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fruit tree

Today I thought of this preach letter I wrote in 2013 and wanted to take another look at its message. I updated it and I think you’ll like it too.


God often compares people to trees. And sometimes we need to do some spiritual digging and dunging to those trees. What does that mean? Jesus tells us about this in Luke 13: 6-9:


“He spake also this parable; ‘A certain man had a fig tree planted in his vineyard; and he came and sought fruit thereon, and found none.


“Then said he unto the dresser of his vineyard, Behold, these three years I come seeking fruit on this fig tree, and find none: cut it down; why cumbereth it the ground?’


“And he answering said unto him, ‘Lord, let it alone this year also, till I shall dig about it, and dung it: And if it bear fruit, well: and if not, then after that thou shalt cut it down.’”


If our lives are spiritually dull and not producing the kind of fruit we desire, then it’s probably a good time for us to do some digging and some dunging.


I have a fig tree in my yard that I’ve had for 17 years. I started off fertilizing it every year, but for the past three years when I thought about doing it, I remembered how hard it was to dig up the ground around the tree to even be able to put some fertilizer in there. After a period of time, the ground gets so compacted that it’s a difficult job to put anything new into it.


That’s how our spiritual lives get sometimes—compacted and hard. We need to stir things up, breaking up some of our old ways of thinking and old ways of spending our time. We need to ask some questions as to why do we think the way we do? When a person digs around a tree, he or she aerates the ground and gets things moving. That’s what we need to do spiritually. Paul tells Timothy:


“Wherefore I put thee in remembrance that thou stir up the gift of God, which is in thee by the putting on of my hands. For God hath not given us the spirit of fear; but of power, and of love, and of a sound mind” (2 Tim 1:6-7).


We can never be afraid of digging; stirring things up a bit. It may be exactly what’s required to get rid of old thinking and boring, routine patterns. I just told my roommate this morning that I want to go to see a young Christian worship leader who’s coming in May to a church down the street from us. I may be one of the oldest one there, but I don’t care. I want to see what the 20-year-old Christians are up to and I’m excited.


Then there’s the matter of dunging. I thought about what it means to dung a tree. Dung is manure, a type of fertilizer. It’s organic, alive, not watered down, not genetically engineered, but good, rich, hot manure. The dictionary defines “fertilize” as “to make fertile; make fruitful or productive; enrich.” Fertilizer is “any material put on or in the soil to improve the quality or quantity of plant growth.”


Fertilizing a tree gives it an extra boost. The process of digging and dunging often requires one to get down on their knees.


Right now is the time to give our lives that extra spiritual boost of the Word of God, whether in study or application. The burdens of the world will always be there. If they are bringing us down, we definitely need some super fuel of what the Lord is trying to tell us; we need His extra energy to make a positive difference in our world.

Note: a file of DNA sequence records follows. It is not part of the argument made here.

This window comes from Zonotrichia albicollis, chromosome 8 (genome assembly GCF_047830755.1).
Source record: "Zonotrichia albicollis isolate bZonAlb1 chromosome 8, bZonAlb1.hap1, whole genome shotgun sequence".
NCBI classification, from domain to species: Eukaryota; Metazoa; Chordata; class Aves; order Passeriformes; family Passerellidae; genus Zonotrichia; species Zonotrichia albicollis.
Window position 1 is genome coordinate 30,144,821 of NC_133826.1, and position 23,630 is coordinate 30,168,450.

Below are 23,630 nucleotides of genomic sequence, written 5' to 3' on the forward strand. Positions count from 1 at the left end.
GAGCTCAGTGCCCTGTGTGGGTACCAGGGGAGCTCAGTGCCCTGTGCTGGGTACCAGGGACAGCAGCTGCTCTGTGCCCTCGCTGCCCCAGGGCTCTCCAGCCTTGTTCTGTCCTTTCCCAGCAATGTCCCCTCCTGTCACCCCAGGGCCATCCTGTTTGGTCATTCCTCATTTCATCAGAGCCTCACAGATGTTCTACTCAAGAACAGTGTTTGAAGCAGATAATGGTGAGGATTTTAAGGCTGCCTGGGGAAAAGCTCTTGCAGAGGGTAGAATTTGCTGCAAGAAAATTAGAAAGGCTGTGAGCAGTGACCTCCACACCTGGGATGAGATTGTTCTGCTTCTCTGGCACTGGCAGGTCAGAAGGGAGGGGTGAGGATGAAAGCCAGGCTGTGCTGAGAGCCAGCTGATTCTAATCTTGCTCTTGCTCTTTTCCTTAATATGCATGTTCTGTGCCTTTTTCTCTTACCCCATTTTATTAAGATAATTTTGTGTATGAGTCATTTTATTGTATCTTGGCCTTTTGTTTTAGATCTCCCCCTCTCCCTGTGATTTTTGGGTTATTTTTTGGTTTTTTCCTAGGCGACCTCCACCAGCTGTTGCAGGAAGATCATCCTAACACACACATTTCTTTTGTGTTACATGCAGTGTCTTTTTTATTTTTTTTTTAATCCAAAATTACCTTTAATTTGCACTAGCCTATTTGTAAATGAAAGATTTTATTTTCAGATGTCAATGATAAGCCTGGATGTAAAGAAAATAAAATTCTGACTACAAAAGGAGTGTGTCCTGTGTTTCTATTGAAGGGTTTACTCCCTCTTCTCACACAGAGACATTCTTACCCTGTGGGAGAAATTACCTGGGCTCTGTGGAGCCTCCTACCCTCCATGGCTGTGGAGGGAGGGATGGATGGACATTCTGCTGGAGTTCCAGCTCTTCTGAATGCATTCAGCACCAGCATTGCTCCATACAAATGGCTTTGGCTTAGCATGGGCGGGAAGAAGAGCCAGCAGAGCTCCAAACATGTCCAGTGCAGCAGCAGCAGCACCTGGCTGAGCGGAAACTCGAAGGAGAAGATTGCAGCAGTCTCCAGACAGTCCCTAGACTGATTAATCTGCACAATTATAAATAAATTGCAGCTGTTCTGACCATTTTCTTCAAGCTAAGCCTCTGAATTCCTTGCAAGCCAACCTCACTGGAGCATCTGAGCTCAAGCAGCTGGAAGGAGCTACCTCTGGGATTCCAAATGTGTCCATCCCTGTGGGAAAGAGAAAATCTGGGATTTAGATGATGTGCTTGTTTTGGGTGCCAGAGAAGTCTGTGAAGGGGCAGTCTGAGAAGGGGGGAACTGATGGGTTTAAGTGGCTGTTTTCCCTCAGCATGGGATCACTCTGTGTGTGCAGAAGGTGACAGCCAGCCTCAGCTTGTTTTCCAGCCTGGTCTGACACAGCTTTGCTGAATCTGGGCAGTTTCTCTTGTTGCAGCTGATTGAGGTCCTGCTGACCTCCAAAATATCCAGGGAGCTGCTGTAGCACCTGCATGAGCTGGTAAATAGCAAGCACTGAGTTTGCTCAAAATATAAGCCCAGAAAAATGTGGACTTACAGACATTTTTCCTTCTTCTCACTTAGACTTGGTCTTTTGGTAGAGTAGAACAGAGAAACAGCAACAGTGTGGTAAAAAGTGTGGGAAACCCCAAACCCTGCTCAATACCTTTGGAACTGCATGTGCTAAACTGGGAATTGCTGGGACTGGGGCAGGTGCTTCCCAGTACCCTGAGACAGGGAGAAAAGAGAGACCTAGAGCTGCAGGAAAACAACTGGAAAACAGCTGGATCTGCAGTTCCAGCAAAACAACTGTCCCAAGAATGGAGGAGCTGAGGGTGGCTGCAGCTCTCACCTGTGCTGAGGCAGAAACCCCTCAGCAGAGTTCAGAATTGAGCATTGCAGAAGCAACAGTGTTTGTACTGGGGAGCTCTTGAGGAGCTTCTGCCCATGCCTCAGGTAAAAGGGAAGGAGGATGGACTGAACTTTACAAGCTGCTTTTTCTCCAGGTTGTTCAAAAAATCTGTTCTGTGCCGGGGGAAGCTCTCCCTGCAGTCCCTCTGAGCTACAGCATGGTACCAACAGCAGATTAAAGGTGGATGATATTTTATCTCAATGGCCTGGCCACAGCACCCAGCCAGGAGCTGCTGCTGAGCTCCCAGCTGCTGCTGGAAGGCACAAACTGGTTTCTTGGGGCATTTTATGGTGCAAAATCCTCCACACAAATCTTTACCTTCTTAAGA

The Lord gives us hope and He is the deliverer physically, emotionally and mentally on an individual basis; as well as the deliverer of nations on an international perspective. Anything on the international level still begins with the spiritual health of the individual.


Let’s be open to the Lord’s leading, as far as prayer goes and/or the sections of scripture He’s guiding us to; maybe a word study on some issue He wants to help us with? Just think about it and see what the Lord brings to mind.


How about testing out a new principle like the laying on of hands for healing, or confronting a devil spirit with the name of Jesus Christ? Whatever we see Jesus or any other believer in the Bible do, we can ask the Lord to teach us and help us to do the same and He will be perfectly willing to help and guide us into it.


There are choices we make every day on how to spend our time. A good gardener digs and dungs at least once a year. The man in Jesus’ parable hadn’t done either in three years, so his tree quit producing fruit. Let’s not be like that. Let’s be diligent to take great care of our spiritual trees; digging, stirring up and fertilizing the blessings God’s given us.


Love, Carolyn


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I switched insurance companies and now I pay less and I’m free of the harassment I was getting from the other company. I’ve been a bulldog on this insurance switch for several months because I was on a timeline and I had to replace my roof before I could switch. I prayed that everything would happen before the next payment was due. It all worked out and now the fight is over. Did I relax and take time to enjoy the blessing? Nope. Instead I started to get depressed about all the other things I needed to do. Wow, how stupid is that?!


I’m sure we’ve all seen situations where someone gets their paycheck, but immediately, instead of being happy, they get depressed because they envision the money already being spent for bills.


It’s a matter of point of view. We get too focused on ourselves and the things WE need to do, rather than the blessings of what the LORD is doing for us.


Jesus gives us a great parable about the sower, that relates to this phenomenon that happens when the Lord gives us a blessing and instead of focusing on the beautiful side, we focus on the foul side (pun intended):